13. The Ld A.R submitted that while “Hewlett-packard” may be a known brand, yet it is not known for rendering back-end BPO support services, i.e., it is known for providing hardware and IT solutions to its customers. Hence providing ITES services is not the core business of HP group and hence its brand value of HP cannot be compared with that of M/s Infosys and M/s Tata group. He submitted that M/s Infosys Ltd, the parent company has provided performance guarantee to clients of M/s Infosys BPO Ltd. He submitted that there is close connection between M/s TCS E-serve and Tata Consultancy Services Ltd, which has got high brand value.

14. The Ld D.R submitted that the “service delivery” is more important than the brand value. He further submitted that the annual reports do not show that the revenue growth of both the companies are attributable to its parent companies. The Annual report adduces other reasons for their growth. He submitted that the details of performance guarantee provided by M/s Infosys Ltd are not available and hence it cannot be presumed that such type of guarantee was provided to all the clients. The Ld D.R submitted that the impact of brand value was not examined in any of the earlier decisions rendered by the Tribunal in the assessee’s own case. He further submitted that to perpetuate an error is no heroism as held by Hon’ble Supreme Court in the case of Distributors Baroda Ltd (155 ITR 120). He submitted that the Hon’ble Supreme Court has held in the case of Rameshlal Sanwarmal (122 ITR 162) has held that the error committed in earlier decision could be corrected in a later decision.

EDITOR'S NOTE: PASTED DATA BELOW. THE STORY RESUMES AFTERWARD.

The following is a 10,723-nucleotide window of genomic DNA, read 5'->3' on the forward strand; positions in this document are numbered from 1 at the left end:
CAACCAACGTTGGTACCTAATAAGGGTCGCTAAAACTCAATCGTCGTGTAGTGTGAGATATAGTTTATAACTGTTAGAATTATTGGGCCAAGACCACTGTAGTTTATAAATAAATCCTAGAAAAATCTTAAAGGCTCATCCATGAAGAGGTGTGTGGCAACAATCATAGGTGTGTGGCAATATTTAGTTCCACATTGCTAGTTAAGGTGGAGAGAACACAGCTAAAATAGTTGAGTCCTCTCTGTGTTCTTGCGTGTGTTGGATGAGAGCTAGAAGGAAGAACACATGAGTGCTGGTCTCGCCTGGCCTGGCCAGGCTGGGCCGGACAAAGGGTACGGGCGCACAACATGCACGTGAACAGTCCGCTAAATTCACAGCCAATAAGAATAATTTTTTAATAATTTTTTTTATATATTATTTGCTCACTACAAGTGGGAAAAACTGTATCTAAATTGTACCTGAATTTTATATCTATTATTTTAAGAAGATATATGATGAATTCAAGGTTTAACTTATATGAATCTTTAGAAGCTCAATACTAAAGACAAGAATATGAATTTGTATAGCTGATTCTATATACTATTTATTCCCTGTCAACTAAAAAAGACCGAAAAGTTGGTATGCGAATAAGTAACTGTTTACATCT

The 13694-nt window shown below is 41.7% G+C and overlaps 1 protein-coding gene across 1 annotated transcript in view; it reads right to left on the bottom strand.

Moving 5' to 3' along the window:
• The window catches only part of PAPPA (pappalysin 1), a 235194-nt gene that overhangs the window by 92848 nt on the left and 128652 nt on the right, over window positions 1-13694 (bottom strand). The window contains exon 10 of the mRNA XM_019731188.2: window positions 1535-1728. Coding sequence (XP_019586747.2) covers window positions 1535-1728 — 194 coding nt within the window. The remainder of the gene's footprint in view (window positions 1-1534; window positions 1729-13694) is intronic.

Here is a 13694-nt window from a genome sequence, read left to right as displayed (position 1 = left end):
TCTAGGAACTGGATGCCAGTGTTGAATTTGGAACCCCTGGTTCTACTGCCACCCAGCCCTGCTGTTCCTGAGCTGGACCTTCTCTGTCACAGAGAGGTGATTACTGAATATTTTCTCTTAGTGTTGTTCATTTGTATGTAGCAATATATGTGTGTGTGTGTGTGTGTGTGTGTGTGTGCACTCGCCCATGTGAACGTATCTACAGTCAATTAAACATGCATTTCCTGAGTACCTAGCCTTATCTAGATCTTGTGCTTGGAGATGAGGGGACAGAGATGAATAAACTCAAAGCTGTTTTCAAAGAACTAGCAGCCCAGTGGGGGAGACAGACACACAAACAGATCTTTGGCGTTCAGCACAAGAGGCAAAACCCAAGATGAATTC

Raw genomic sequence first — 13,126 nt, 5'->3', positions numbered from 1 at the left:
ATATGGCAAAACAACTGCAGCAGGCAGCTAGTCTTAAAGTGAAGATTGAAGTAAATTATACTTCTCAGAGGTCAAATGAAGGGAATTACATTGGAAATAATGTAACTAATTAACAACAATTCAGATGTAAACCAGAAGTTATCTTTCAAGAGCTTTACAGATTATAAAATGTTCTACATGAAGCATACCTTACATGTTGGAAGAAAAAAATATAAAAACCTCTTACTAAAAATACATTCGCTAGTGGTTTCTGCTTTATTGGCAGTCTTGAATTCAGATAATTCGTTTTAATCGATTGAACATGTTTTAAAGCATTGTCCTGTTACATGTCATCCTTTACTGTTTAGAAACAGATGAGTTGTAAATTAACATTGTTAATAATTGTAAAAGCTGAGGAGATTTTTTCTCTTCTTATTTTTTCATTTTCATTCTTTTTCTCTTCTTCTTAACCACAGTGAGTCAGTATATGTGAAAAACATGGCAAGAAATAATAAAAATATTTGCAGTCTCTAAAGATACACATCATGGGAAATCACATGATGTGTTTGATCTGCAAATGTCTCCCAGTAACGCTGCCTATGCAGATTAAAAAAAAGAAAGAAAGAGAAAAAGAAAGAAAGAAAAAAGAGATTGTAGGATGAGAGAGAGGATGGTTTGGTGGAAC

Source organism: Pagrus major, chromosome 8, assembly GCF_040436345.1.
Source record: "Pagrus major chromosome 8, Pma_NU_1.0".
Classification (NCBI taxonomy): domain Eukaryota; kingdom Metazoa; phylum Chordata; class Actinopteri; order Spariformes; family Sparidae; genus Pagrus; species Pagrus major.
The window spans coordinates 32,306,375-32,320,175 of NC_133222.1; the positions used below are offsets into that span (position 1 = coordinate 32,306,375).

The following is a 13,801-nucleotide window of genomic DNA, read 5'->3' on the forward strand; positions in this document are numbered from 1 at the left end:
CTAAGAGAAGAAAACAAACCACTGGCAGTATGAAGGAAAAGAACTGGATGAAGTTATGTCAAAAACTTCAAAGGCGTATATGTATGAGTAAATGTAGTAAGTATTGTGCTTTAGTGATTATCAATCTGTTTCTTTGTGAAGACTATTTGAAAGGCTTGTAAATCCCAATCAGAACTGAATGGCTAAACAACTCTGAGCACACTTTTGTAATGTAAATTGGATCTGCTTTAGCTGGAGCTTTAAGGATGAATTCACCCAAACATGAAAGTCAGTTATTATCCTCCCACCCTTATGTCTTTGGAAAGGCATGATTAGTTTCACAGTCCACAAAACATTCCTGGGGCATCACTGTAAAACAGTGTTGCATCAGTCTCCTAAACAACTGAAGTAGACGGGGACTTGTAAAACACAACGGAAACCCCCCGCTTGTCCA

15. The Ld A.R, in reply, submitted that, in various decisions rendered by High Courts, it has been held that the brand value plays a significant role. He submitted that M/s Infosys Ltd has given brand value computation at page 70 of its annual report. It is stated that its total profit before interest and tax was Rs.11683 crores, consisted of brand profits of 9969 crores and non-brand income of Rs.1714 crores. He submitted that above consolidated profits also include profits of Infosys BPO Ltd as well.

16. We have heard rival contentions and perused the record. We notice that the main thrust of Ld D.R’s contention was that the HP group is also possessing equal brand value, that the turnover of the assessee and that of M/s Infosys Ltd falls under the same bracket, that there is no evidence to show that the comparable companies have capitalised its brand value, that both the companies are rendering ITES services only. With regard to the submission on performance guarantee provided by parent company, the Ld D.R submitted that the relevant details are not available. In respect of acquisition of a new company in Australia by M/s Infosys, the Ld D.R contended that it may not have impact during the year, since the acquisition has taken place in the last quarter of the year.